It’s Not Safe in Soap, But You Touch It Everyday Marketwatch, June 21, 2017. Scientists and medical professionals from around the world have signed on to a statement warning of the harmful effects of chemicals in antibacterial soaps.
Why Are So Many American Women Having Mastectomies? Why Are So Many American Women Having Mastectomies? Our Bodies Ourselves: June 16, 2017
Misplaced Trust: Why FDA Approval Doesn’t Guarantee Drug Safety Drugwatch: May 8, 2017. Misplaced Trust: Why FDA Approval Doesn’t Guarantee Drug Safety
Amy Reed, MD, Morcellator Opponent, Dies of Uterine Cancer Medscape, May 25, 2017. Amy Reed, MD, Morcellator Opponent, Dies of Uterine Cancer.
A Shocking Diagnosis: Breast Implants “Gave Me Cancer” New York Times, May 14, 2017. Breast implant-associated anaplastic large-cell lymphoma is a mysterious cancer that has affected a tiny proportion of the more than 10 million women worldwide who have received implants. Nearly all the cases have been linked to implants with a textured or slightly roughened surface, rather than a smooth covering. Texturing may cause inflammation that leads to cancer. If detected early, the lymphoma is often curable.
Medical Researchers Thankful for $2 Billion NIH Funding Increase Modern Healthcare, May 1, 2017. “If you really want to make the most of medical funding, for NIH or for anybody else, it needs to be a steady stream of funds,” NCHR President said. “The problem is, what about next year? These are not one-year grants.”
Right to Try? Or Right to be Exploited Before You Die? Our Bodies, Our Blog, April 17, 2017. CPTF president asks if you want your loved ones to pay $$$ for the right to try a treatment that hasn’t ever been proven to work on any patients at all?
Breast Implants Linked to Rare Cancer Our Bodies Ourselves, March 28, 2017. The FDA now says that breast implants can cause a type of lymphoma (cancer of the immune system) called anaplastic large cell lymphoma (ALCL), although this link has been seen by experts since as early as 2010.
FDA Proposal Would Lower Requirements for Some Moderate-Risk Devices Bloomberg BNA, March 24, 2017. FDA announced that hundreds of new, moderately risky medical devices will no longer need to be tested before being sold in the U.S. NCHR President points out the risks this causes for patients and their doctors.
FDA Agrees With WHO, Links Breast Implants To Rare Cancer. How Worried Should Women Be? Forbes, March 22, 2017. The FDA says it now agrees with the World Health Organization that such cases of ALCL cancer are linked to the breast implants and not some unfortunate coincidence
Right to Try National Law Would Exploit False Hope Chicago Tribune and 18 other newspapers, March 16-20, 2017. All terminally ill U.S. patients already have a right to try experimental drugs. The proposed new law is much more dangerous to all patients, and not just those facing fatal illness. Here’s why.
Trump’s FDA Nominee Spurs Concerns About Drug Approvals, Off-Label Promotion Bloomberg BNA, March 14, 2017. President Donald Trump’s pick to head the FDA is spurring concerns about drug approvals and off-label promotion.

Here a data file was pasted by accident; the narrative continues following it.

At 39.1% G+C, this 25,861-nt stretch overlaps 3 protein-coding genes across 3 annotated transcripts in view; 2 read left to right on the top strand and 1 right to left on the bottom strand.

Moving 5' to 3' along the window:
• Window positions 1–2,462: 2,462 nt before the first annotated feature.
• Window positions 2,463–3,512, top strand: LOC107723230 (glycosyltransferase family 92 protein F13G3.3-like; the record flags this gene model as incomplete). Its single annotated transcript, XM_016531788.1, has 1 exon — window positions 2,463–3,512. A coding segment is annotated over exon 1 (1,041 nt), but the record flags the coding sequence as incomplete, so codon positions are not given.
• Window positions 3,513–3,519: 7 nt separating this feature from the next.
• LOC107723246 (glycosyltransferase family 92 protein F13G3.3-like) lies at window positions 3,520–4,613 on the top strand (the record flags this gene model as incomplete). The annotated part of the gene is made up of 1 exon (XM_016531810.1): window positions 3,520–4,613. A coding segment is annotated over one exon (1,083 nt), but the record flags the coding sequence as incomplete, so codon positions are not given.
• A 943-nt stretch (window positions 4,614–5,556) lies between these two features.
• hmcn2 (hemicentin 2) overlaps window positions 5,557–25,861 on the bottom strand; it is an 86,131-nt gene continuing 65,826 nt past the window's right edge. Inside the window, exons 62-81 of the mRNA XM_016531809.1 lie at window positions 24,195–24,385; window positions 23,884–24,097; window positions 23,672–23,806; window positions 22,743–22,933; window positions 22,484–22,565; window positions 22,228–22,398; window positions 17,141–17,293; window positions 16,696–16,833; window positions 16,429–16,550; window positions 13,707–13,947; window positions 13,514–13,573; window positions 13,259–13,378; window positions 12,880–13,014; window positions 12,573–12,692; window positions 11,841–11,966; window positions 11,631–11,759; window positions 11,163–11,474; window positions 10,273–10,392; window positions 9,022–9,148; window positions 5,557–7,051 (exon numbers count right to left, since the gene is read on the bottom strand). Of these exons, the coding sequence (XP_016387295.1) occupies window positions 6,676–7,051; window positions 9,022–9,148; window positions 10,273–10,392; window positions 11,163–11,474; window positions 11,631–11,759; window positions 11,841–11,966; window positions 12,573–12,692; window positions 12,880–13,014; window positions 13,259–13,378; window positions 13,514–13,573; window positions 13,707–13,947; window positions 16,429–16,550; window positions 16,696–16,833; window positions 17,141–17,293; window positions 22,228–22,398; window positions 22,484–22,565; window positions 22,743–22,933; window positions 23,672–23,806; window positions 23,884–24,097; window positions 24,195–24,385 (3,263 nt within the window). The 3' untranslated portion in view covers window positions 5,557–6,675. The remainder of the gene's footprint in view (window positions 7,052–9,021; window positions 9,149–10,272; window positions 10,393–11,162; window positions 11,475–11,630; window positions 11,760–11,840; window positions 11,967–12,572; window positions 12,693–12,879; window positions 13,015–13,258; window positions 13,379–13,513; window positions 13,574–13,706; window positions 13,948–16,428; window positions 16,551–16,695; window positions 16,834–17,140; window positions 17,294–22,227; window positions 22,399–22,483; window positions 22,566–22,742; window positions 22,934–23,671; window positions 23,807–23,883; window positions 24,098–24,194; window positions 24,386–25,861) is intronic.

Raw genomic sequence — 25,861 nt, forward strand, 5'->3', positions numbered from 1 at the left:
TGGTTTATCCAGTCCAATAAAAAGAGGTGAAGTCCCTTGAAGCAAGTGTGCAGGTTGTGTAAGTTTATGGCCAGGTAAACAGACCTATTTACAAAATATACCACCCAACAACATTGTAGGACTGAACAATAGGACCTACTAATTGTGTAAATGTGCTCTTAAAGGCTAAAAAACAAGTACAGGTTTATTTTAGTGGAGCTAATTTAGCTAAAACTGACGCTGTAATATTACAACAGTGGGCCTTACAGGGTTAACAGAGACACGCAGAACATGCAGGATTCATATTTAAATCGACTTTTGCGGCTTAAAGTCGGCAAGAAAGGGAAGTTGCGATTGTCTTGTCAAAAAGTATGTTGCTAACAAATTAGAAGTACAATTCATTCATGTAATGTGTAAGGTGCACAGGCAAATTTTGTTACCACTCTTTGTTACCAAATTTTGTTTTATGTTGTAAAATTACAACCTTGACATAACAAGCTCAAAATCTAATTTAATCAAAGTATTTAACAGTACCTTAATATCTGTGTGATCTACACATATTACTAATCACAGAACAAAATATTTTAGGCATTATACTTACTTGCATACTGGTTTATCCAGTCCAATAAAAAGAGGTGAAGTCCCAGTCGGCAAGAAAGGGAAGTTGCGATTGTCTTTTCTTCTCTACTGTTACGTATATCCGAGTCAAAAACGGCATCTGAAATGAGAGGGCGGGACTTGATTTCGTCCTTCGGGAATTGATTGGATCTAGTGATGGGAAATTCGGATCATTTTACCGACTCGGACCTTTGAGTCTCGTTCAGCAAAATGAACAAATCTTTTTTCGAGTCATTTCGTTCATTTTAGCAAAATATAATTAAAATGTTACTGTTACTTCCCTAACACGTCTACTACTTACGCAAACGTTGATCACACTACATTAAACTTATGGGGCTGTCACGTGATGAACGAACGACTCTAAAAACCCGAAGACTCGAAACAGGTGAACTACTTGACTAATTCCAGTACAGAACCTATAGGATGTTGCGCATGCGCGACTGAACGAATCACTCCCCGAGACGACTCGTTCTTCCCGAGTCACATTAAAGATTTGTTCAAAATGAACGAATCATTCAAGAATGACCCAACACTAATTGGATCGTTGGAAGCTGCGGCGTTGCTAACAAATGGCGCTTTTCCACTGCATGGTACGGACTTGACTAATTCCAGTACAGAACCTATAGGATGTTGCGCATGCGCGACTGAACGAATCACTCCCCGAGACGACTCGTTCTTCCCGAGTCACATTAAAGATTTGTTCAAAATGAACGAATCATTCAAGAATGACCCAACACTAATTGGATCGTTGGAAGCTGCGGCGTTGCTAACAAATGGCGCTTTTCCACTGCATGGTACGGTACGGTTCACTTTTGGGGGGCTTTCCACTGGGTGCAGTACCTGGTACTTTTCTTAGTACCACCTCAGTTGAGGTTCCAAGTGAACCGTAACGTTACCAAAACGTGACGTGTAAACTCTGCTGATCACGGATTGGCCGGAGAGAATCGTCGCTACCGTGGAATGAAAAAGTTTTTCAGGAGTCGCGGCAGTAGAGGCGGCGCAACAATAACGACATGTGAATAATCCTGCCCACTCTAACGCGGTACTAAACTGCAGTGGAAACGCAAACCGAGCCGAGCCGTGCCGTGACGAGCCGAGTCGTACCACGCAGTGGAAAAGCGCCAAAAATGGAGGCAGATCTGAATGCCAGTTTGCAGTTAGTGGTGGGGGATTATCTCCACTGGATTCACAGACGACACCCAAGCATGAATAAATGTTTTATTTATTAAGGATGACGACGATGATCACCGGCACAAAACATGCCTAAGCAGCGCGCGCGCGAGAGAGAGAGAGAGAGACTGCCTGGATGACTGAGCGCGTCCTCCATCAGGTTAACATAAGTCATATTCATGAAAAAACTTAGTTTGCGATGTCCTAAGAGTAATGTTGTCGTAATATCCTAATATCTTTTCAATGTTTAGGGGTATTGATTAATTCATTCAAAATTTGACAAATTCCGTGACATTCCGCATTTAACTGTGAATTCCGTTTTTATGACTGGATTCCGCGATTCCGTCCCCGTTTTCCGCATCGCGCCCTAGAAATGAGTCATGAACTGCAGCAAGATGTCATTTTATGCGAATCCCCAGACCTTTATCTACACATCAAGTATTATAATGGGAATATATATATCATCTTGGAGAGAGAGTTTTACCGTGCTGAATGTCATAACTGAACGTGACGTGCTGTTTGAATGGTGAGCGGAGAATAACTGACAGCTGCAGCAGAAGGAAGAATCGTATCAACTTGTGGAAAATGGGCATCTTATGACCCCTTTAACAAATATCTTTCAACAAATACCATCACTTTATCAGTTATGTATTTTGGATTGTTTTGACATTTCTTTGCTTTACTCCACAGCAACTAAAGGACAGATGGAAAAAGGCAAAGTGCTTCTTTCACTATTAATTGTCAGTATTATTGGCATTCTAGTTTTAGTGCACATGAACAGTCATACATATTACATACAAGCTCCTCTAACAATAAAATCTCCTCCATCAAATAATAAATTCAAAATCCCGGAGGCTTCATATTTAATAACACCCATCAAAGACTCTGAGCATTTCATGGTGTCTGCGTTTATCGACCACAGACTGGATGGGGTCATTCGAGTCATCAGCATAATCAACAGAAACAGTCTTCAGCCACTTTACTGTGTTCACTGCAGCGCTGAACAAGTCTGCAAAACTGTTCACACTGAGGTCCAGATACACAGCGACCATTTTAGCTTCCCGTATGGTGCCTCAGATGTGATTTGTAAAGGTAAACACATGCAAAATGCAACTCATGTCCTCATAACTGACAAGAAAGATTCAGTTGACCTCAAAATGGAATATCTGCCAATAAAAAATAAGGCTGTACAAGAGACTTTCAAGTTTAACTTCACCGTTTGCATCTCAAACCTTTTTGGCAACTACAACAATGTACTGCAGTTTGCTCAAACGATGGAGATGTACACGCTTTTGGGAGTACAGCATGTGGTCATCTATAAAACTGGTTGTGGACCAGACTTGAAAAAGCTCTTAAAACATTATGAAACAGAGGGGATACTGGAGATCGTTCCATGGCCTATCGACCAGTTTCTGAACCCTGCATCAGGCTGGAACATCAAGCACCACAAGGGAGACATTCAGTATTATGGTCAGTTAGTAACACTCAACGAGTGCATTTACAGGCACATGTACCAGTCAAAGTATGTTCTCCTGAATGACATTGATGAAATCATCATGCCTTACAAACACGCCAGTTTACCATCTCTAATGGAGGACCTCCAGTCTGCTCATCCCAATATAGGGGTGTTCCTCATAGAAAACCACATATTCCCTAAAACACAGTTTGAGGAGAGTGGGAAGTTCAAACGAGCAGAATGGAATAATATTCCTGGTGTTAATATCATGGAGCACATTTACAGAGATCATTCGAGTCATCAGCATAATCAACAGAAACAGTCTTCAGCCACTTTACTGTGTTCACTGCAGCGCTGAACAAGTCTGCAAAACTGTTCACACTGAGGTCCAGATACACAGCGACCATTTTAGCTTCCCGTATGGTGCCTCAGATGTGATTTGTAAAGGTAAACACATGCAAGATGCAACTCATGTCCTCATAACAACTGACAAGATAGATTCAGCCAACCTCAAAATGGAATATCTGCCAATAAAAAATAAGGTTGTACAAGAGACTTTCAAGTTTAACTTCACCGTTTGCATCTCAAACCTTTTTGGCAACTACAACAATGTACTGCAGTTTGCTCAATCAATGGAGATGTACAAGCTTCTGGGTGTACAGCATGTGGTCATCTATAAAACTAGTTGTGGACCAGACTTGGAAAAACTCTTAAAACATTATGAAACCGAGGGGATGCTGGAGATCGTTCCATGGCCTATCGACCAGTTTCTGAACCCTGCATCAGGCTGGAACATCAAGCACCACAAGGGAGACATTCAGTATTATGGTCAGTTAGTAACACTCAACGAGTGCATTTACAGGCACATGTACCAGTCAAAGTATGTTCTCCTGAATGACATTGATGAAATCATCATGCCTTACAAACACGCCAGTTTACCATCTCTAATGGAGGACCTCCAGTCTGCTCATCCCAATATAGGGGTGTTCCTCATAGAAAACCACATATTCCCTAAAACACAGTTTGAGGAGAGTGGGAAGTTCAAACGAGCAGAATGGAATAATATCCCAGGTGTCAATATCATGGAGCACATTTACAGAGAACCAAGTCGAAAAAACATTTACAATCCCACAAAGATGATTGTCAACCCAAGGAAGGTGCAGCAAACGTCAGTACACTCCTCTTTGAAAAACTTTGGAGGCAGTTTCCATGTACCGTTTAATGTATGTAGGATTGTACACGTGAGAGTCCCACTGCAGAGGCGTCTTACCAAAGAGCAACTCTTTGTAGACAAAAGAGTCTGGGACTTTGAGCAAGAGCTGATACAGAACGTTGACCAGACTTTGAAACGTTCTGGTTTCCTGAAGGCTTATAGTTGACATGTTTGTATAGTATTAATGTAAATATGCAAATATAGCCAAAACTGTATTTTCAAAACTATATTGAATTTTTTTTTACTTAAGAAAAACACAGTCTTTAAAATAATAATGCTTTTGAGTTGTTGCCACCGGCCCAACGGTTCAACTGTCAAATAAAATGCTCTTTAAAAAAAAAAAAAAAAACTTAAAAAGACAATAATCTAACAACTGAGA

Statement of Dr. Diana Zuckerman, President, National Center for Health Research, Regarding the American Health Care Act March 9, 2017. The goal of the American Health Care Act is to replace the ACA with something better, but instead it represents a giant step backward for health care.
Trump Picks Scott Gottlieb to Serve as FDA Commissioner Bloomberg Politics, March 10, 2017. While Gottlieb has focused on easing regulations, he “understands the agency and has some respect for it,” Diana Zuckerman, CPTF president, said in an interview before the news that Gottlieb is the leading candidate.
Amid Flurry of New Cancer Drugs, How Many Offer Real Benefits? Many FDA approved cancer drugs have offered patients only marginal benefits, with no evidence that they improve survival or quality of life
Trump Calls for Lower Drug Prices, Fewer Regulations in Meeting with Pharmaceutical Executives The Washington Post, January 31, 2017. Diana Zuckerman, Cancer Prevention and Treatment Fund President, comments on how the FDA and high drug prices could be negatively affected by the hiring freeze, despite President Donald Trump emphasizing the need for lowering “astronomical” drug prices to pharmaceutical executives.
After Mastectomies, an Unexpected Blow: Numb New Breasts Dane’e McCree decided to have her breasts removed. Her doctor assured her that surgery would spare her nipples and leave her with natural-looking breasts.
New study explains why so many cancer drugs don’t work Why do so many cancer patients take medications that drain their energy and joy of living but don’t benefit them? The answer: since 2008, FDA has not required new cancer drugs to prove they help patients live longer. After the drugs were approved, 18 were found to not extend patients’ lives at all, and only one of the drugs is proven to improve patients’ quality of life. But these ineffective cancer drugs cost just as much.
Actress Elisabeth Rohm Urges You to Give Back and Join the Fight Against Cancer! Watch actress Elisabeth Rohm urge everyone to support the Cancer Prevention and Treatment Fund in her new public service announcement.
Congress Just Quietly Handed Drug Companies a Dangerous Victory New Republic, December 14, 2016. Christmas came early for the pharmaceutical industry when Congress passed the 21st Century Cures Act. Though lauded by liberals for funding medical research, its real impact will be elsewhere, including encouraging FDA to approve cancer drugs and other “cures” that don’t work.